Hazardous Houselhold Products – “A six-month investigation finds that the revolving door between government and the chemical industry has led the EPA to rely on easily manipulated research.” …
Hazardous Household Products: A Collusion Between Science & Industry
If you’re like most people, you probably feel that, with all the governmental agencies we hear about, and all the taxes we pay in this country, that we should be pretty safe from hazardous household products. Right? Really, it only makes sense that one of the main jobs of government should be to monitor what is being sold to the public so that the public can remain assured that what they’re buying in the supermarket and their department stores won’t injure them. Doesn’t it?
Here’s an interesting statistic, and it might bring you some pause. In Europe there are over 1400 chemical products that are absolutely banned from making an appearance in products sold for household use. In the United States … there are 10. That’s right. 10.
So, why the difference? Well, one answer might be found in the findings of a new investigative report done by environmental health and science journalists, Valerie Brown and Elizabeth Grossman, and supported by the Leonard C. Goodman Institute for Investigative Reporting. Their findings are scarey stuff. They indicate that there is not only collusion between chemical companies and the government designed to allow corporations to enforce an artificial bottom line by using chemicals that may be harmful in their products, but there is also collusion between the chemical industry and the science itself … the folks who do the testing … the “good guys” who are supposed to be “unbiased” … that has resulted in scientific findings designed to benefit the industry over the consumer.
A report on the findings of this investigation has just appeared on “Moyers and Company” over at BillMoyers.com. It’s an eye-opener.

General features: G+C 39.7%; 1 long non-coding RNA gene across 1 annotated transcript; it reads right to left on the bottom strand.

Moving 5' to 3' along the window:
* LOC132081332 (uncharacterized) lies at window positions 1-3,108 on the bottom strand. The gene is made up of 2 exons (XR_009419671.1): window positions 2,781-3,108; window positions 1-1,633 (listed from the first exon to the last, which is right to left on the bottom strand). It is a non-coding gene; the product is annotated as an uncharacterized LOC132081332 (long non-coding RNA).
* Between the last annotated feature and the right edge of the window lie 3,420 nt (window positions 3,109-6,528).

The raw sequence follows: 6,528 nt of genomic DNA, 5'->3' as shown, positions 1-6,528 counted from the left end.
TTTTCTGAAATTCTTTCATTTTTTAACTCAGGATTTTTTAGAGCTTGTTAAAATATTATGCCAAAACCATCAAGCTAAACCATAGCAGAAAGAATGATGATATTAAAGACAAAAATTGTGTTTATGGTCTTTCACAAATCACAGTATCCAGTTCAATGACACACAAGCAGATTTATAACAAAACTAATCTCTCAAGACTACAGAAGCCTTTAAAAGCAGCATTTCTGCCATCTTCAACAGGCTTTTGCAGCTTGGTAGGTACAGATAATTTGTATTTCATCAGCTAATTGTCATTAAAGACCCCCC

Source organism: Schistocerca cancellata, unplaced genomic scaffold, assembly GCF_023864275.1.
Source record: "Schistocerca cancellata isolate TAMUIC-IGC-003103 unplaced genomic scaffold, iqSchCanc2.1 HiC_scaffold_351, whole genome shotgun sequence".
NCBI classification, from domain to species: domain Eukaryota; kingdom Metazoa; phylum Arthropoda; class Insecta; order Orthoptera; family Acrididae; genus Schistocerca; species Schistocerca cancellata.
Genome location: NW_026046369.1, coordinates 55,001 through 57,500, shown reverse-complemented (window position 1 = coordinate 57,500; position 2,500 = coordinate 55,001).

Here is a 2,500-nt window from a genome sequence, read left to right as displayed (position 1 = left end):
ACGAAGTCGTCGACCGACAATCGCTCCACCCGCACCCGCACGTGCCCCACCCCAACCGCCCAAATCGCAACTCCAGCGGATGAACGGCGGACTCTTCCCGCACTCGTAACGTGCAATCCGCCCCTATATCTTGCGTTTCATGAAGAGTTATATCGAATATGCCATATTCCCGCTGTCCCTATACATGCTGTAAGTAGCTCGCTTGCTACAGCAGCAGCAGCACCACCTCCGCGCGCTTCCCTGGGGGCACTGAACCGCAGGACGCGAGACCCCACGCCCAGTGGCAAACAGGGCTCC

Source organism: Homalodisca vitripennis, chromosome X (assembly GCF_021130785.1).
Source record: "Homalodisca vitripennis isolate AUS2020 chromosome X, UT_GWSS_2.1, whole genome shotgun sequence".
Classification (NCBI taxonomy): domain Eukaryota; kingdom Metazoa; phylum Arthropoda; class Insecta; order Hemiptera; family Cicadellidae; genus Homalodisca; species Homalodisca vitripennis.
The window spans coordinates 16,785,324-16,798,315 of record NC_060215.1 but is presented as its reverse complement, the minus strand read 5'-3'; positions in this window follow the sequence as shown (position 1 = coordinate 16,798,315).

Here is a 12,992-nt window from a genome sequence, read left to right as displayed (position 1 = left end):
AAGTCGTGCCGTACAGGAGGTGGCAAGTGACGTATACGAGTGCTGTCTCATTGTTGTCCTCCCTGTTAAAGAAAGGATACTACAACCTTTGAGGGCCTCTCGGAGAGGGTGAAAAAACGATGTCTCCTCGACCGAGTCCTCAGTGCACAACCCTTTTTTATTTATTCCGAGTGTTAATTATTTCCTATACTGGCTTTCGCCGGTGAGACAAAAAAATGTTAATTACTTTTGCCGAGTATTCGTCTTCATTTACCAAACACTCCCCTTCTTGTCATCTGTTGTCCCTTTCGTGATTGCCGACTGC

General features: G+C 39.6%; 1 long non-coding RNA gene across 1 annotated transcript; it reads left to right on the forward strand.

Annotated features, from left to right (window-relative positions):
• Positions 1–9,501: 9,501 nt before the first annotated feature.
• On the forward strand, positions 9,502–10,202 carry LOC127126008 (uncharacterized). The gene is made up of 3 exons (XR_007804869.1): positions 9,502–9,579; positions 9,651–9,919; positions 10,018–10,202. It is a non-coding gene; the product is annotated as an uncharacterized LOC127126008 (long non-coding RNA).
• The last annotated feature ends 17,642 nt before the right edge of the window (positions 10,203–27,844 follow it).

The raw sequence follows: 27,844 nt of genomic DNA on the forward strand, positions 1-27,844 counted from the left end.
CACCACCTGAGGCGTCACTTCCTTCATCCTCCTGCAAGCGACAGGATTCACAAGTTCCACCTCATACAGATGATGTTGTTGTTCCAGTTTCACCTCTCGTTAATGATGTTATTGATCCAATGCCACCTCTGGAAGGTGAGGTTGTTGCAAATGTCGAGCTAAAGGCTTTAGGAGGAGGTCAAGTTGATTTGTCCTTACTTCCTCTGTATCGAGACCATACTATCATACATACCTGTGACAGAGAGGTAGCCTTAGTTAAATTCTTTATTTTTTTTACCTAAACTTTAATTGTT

BillMoyers.com Mon, 23 Nov 2015 18:12:34 GMT
That the chemical industry exerts political influence is well documented. What our investigation reveals is that, 30 years ago, corporate interests began to control not just the political process but the science itself. Industry not only funds research to cast doubt on known environmental health hazards; it has also shaped an entire field of science — regulatory toxicology — to downplay the risk of toxic chemicals. …
Dangerous Chemicals In Household Products
With the Industrial Revolution and the subsequent advent of the “Chemical Age”, mankind made som vast leaps. As we are all aware today, some of those leaps took us so far so quickly that we paid scant attention to some of the “unintended consequences” that we still pay for today. Many of those have been addressed and addressed well. However, the big one we keep avoiding is that razor thin tightrope walk that balances the health of the public against the corporate bottom line. It’s an odd question: “Just how many people will corporate America be allowed to kill or make ill before they have to disturb their bottom line by using safer chemicals in their products?”. Seems a simple question. And the answer should be simple as well.
REMEMBER: in most cases, the manufacturer using dangerous chemicals in their products does not have to eliminate the product. They simply have to use safer chemicals which are available, but cost more. It’s not about getting rid of household products. It’s simply about making them safer. And about the “bottom line”. It’s always about that.